Ca'mel. n.s. [camelus, Lat.] An animal very common in Arabia, Judea, and the neighbouring countries. One sort is large, and full of flesh, and fit to carry burdens of a thousand pounds weight, having one bunch upon its back. Another has two bunches upon their backs, like a natural saddle, and are fit either for burdens, or men to ride on. A third kind is leaner, and of a smaller size, called dromedaries, because of their swiftness; which are generally used for riding by men of quality. See Dromedary.
Camels have large solid feet, but not hard; in the spring, their hair falls entirely off, in less than three days time, when the flies are extremely uneasy to them. Camels, it is said, will continue ten or twelve days without eating or drinking, and keep water a long time in their stomach, for their refreshment. It is reported, that nature has furnished them, for this purpose, with a very large ventricle, with many bags closed within the coats of it, round about it, for reserving the water. But the Jesuits in China, where they dissected several camels, found no such bags. When a camel is upon a journey, his master follows him, singing and whistling; and the louder he sings, the better the camel goes. The flesh of camels is served up at the best tables, among the Arabians, Persians, and other eastern nations; but the use of it was forbid the Hebrews, they being ranked by Moses among the unclean creatures, Deut. xiv. 7. Calmet.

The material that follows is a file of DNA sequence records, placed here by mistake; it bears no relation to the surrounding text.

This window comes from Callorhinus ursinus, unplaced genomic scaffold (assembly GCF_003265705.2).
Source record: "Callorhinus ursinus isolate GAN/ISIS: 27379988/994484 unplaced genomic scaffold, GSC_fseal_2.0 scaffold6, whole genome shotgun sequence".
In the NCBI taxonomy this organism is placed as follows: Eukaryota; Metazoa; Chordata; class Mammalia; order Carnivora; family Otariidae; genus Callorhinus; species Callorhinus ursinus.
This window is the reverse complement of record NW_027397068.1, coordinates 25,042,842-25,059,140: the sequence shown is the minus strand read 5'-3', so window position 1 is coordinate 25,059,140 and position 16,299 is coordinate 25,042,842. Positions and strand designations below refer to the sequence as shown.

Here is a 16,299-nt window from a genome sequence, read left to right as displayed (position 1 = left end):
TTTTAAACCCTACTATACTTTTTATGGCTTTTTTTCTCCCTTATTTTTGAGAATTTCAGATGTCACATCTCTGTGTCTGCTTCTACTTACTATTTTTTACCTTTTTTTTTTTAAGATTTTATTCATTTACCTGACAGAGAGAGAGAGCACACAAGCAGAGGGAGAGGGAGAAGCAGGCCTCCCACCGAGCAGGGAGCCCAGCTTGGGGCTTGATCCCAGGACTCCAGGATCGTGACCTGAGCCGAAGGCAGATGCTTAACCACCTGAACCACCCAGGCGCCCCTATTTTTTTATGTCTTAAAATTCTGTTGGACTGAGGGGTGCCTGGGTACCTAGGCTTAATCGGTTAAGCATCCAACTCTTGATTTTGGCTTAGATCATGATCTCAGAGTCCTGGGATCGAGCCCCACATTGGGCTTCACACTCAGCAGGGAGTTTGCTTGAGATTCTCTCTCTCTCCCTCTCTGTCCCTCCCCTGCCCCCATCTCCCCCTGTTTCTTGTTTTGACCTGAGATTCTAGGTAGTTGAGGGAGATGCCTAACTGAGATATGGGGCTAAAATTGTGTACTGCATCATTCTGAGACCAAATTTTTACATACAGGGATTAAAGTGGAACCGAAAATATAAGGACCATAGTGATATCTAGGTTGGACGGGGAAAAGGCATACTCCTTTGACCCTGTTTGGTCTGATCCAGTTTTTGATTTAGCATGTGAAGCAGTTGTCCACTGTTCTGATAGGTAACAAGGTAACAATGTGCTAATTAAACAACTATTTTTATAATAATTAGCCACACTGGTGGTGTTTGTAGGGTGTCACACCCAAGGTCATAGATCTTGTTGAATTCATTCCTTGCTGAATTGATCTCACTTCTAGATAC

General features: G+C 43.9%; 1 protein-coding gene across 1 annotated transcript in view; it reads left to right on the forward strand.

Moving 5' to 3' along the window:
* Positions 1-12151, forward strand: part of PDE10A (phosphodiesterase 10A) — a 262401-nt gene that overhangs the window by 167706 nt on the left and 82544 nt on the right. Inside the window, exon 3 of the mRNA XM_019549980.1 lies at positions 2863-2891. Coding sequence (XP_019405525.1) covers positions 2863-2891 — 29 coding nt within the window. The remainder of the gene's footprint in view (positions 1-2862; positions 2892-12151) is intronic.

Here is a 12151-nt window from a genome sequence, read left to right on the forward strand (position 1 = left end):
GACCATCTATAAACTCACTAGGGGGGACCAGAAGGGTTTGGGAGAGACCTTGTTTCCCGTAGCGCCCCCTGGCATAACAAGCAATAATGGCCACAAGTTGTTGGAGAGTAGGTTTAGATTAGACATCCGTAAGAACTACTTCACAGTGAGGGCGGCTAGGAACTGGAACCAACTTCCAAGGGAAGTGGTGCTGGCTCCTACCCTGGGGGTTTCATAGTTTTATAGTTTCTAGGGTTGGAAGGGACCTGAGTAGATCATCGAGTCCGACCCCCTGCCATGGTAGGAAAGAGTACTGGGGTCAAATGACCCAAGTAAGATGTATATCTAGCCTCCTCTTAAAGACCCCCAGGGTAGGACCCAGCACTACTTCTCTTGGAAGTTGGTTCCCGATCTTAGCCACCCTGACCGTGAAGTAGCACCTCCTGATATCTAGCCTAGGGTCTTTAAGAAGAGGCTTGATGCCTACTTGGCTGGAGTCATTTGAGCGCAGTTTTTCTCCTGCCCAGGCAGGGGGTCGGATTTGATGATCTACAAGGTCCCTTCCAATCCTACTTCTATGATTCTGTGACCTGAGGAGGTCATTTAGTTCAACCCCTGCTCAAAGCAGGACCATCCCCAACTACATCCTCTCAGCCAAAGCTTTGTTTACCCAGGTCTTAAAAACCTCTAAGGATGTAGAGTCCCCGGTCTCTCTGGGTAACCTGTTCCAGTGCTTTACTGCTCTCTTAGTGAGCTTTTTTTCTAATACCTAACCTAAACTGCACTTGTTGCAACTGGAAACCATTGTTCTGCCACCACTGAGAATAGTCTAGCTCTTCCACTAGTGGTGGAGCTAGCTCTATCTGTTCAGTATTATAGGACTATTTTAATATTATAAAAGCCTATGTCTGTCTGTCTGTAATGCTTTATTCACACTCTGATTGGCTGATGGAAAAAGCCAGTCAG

Patient of thirst and toil,
Son of the desert! even the camel feels,
Shot through his wither'd heart, the firy blast. Thomson.